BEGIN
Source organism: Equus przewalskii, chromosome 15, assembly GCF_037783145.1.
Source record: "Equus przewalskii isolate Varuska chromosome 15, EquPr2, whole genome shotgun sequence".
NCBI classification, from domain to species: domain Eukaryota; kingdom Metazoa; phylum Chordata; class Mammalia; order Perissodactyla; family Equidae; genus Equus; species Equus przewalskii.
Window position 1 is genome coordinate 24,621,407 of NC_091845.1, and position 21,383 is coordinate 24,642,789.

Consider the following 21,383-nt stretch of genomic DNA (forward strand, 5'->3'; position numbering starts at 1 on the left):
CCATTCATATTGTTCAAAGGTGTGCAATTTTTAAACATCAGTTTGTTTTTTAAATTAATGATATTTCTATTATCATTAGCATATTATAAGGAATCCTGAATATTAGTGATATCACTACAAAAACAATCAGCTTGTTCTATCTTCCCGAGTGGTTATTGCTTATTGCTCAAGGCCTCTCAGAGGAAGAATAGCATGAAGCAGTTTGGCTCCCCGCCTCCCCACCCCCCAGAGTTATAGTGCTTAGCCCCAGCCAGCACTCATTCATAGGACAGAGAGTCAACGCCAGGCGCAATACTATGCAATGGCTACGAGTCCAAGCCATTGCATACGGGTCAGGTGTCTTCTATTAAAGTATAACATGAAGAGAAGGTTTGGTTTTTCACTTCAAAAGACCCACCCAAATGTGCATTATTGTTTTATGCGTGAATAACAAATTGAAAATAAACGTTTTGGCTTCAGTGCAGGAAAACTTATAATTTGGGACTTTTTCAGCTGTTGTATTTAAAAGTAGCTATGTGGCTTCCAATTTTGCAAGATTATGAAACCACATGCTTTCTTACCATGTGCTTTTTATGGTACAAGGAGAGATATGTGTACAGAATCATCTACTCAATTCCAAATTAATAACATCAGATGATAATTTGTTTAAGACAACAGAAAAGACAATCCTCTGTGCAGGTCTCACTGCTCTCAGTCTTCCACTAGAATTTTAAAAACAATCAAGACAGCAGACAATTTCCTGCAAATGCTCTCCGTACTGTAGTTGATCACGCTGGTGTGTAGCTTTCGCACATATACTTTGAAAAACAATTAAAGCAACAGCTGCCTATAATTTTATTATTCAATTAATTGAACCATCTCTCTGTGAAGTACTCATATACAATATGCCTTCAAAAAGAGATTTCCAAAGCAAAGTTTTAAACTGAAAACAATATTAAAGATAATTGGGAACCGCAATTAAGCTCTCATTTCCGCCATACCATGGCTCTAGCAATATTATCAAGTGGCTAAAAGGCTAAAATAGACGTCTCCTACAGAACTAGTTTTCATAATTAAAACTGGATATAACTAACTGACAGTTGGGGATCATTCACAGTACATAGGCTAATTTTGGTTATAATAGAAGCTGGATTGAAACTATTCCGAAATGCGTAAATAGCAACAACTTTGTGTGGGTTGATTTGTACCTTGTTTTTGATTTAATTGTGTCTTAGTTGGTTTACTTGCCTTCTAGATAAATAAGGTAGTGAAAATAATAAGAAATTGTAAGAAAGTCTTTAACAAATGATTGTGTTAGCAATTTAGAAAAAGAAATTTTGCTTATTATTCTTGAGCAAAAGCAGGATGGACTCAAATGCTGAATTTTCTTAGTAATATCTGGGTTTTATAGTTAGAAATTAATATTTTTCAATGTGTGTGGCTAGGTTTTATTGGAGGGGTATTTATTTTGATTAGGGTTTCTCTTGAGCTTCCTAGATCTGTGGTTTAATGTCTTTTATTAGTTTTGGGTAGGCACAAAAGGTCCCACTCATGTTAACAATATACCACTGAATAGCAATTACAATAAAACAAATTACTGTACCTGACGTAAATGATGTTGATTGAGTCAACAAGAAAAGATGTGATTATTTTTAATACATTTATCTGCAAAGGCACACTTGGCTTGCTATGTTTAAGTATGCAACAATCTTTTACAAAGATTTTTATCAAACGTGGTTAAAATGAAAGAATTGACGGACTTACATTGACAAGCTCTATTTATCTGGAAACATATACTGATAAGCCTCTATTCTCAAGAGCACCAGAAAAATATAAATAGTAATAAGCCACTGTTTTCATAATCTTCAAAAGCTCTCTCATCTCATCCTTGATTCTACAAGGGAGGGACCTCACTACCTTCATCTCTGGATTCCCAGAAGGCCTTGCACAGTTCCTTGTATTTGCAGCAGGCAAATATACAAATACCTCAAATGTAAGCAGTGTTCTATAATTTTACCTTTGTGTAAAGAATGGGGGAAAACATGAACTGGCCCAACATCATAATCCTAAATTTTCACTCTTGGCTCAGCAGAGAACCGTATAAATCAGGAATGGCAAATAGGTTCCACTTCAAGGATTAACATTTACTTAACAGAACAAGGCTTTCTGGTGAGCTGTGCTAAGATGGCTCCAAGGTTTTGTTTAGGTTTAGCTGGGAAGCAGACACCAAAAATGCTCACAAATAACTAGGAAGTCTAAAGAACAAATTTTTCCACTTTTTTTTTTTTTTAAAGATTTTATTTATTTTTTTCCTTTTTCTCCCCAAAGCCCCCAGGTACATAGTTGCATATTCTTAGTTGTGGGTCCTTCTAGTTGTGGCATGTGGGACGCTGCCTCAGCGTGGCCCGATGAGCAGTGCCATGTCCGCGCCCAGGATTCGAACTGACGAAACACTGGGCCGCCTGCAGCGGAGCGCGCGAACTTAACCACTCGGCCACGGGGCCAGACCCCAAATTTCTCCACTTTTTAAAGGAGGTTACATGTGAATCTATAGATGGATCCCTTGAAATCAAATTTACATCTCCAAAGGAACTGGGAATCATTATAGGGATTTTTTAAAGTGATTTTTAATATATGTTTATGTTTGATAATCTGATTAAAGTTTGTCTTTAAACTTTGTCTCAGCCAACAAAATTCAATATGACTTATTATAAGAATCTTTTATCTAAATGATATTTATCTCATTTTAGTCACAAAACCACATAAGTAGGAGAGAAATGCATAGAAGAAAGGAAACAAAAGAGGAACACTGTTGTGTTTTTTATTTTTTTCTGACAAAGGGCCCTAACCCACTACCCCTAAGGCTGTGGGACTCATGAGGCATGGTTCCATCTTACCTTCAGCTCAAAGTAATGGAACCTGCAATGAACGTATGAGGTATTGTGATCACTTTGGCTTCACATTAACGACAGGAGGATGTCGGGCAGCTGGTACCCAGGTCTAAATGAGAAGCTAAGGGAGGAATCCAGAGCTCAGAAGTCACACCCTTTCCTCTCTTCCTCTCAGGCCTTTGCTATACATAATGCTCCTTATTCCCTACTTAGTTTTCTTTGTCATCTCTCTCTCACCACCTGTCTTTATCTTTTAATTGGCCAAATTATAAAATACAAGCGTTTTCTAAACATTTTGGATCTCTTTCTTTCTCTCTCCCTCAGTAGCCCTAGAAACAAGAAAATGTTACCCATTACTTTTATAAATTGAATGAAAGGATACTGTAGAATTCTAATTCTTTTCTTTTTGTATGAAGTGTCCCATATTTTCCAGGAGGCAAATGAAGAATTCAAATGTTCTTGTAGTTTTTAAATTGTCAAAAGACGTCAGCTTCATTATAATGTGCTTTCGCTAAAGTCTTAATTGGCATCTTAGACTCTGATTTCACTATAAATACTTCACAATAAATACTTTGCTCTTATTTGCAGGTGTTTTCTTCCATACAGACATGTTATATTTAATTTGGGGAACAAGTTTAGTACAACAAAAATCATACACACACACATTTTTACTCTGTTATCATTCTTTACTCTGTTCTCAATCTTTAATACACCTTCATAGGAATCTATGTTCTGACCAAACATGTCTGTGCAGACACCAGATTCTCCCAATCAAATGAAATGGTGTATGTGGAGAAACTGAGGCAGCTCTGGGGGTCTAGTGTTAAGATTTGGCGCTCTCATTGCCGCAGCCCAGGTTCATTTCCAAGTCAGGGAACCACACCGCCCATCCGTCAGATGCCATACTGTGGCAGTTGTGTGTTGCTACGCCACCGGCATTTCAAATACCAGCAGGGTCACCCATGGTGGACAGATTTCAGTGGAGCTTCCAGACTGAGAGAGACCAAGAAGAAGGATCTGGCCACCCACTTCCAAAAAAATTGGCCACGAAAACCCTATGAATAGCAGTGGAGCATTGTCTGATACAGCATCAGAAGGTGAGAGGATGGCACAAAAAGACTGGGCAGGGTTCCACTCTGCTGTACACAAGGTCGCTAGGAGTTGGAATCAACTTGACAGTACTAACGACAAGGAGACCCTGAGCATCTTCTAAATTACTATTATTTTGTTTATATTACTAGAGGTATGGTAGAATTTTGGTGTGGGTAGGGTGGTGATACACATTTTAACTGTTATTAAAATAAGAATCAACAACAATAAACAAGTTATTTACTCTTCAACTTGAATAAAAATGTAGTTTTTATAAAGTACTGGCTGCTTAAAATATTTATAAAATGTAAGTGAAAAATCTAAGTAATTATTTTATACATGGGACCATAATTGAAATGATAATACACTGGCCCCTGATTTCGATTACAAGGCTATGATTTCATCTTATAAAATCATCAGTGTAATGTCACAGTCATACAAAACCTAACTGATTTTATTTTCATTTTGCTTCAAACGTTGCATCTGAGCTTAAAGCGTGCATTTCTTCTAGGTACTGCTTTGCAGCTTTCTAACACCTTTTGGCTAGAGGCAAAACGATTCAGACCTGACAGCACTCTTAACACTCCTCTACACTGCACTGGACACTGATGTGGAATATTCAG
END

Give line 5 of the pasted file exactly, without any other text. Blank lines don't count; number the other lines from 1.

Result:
Consider the following 21,383-nt stretch of genomic DNA (forward strand, 5'->3'; position numbering starts at 1 on the left):